Cell Biology and Toxicology

, Volume 26, Issue 4, pp 331–339

Morphological damages of a glyphosate-treated human keratinocyte cell line revealed by a micro- to nanoscale microscopic investigation

  • Celine Elie-Caille
  • Celine Heu
  • Catherine Guyon
  • Laurence Nicod
Article

Abstract

Among the molecules to which the human skin is exposed, glyphosate is used as an herbicide. Glyphosate has been shown to induce in vitro cutaneous cytotoxic effects, concomitant with oxidative disorders. In this following study, we focused on dynamic events of the loss of HaCaT cell integrity appearing after a glyphosate treatment. In these conditions, we showed that glyphosate is able to disrupt HaCaT cells and to induce intracellular oxidative cascade. In this aim, we optimized the conditions of cell treatment playing on exposure time (from 24 h to 30 min), which directly modify the cell viability profile (glyphosate 50% inhibition concentration from 28 to 53 mM) and allow to track cells along the treatment as an “induction and visualization” process. The combination of atomic force and fluorescence microscopic approaches offered opportunities to lead in parallel an investigation of the membrane surface and of the intracellular disorders, through cytoskeleton, nuclear, and oxidative stress marker targeting. The originality of our approach relies on monitoring all events derived from oxidative stress in process and performed by simultaneous cytotoxic induction and nanoscale cell visualization. We revealed a transition from spread and globular to elongated cell morphology, with a drastic cell size reduction, after a dose- and time-dependent glyphosate treatment; a redistribution of cell surface protrusions was also pointed out. All these membrane damages, added to observations of disorganized cytoskeleton, condensed chromatin, and overproduction of oxidative reactive species, lead us to conclude that glyphosate acts in induction of apoptotic process.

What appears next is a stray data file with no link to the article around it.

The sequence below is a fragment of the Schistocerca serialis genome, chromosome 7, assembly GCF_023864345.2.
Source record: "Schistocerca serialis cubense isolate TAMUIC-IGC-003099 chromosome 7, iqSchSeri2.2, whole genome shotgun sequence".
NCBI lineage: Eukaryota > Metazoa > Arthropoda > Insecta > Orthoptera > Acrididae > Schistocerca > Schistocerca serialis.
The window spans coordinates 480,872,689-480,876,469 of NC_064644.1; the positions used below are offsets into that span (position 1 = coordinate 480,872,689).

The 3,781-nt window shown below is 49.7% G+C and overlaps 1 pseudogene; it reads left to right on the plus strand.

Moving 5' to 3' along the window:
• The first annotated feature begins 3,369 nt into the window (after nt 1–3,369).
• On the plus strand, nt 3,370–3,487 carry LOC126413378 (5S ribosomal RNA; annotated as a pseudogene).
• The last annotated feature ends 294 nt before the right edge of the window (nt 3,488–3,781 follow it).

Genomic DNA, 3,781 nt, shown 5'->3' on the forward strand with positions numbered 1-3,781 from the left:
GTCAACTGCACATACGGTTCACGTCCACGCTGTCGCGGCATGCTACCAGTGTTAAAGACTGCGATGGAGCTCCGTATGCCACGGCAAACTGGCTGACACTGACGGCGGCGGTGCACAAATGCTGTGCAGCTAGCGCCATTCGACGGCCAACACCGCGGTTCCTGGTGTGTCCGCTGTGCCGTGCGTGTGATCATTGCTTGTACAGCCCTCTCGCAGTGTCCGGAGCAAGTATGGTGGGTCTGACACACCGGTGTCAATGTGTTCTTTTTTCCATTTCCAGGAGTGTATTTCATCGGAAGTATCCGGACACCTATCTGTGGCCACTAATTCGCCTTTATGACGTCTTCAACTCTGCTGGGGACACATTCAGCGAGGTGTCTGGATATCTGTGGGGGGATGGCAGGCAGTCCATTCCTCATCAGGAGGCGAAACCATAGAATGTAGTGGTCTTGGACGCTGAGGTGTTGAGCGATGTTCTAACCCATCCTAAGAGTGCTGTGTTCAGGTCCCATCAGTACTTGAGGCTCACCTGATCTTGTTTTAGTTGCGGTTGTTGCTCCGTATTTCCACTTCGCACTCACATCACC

Keywords

HaCaT Glyphosate Cytotoxicity Cell integrity Apoptosis Confocal and atomic force microscopy 

Abbreviations

AFM

Atomic force microscopy

DCFH-DA

2′,7′-Dichlorodihydrofluorescein diacetate

DMEM

Dulbecco’s modified Eagle’s medium

FCS

Fetal calf serum

FITC

Fluorescein isothiocyanate

IC50

50% inhibition concentration

MTT

3-(4,5-Dimethylthiazol-2-yl)-2,5-diphenyl tetrazolium bromide

PBS

Phosphate-buffered saline

PFA

p-Formaldehyde

UVB

Ultraviolet B

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Copyright information

© Springer Science+Business Media B.V. 2009

Authors and Affiliations

  • Celine Elie-Caille
    • 1
  • Celine Heu
    • 1
    • 2
  • Catherine Guyon
    • 2
  • Laurence Nicod
    • 2
  1. 1.Clinical & Innovation Proteomic Platform (CLIPP), Institut Femto-st, UMR 6174 CNRSUniversity of Franche-ComteBesançon cedexFrance
  2. 2.Laboratoire de Biologie Cellulaire, EA4267, IFR133, UFR Sciences Médicales & Pharmaceutiques, Place St-JacquesUniversity of Franche-ComteBesançon cedexFrance

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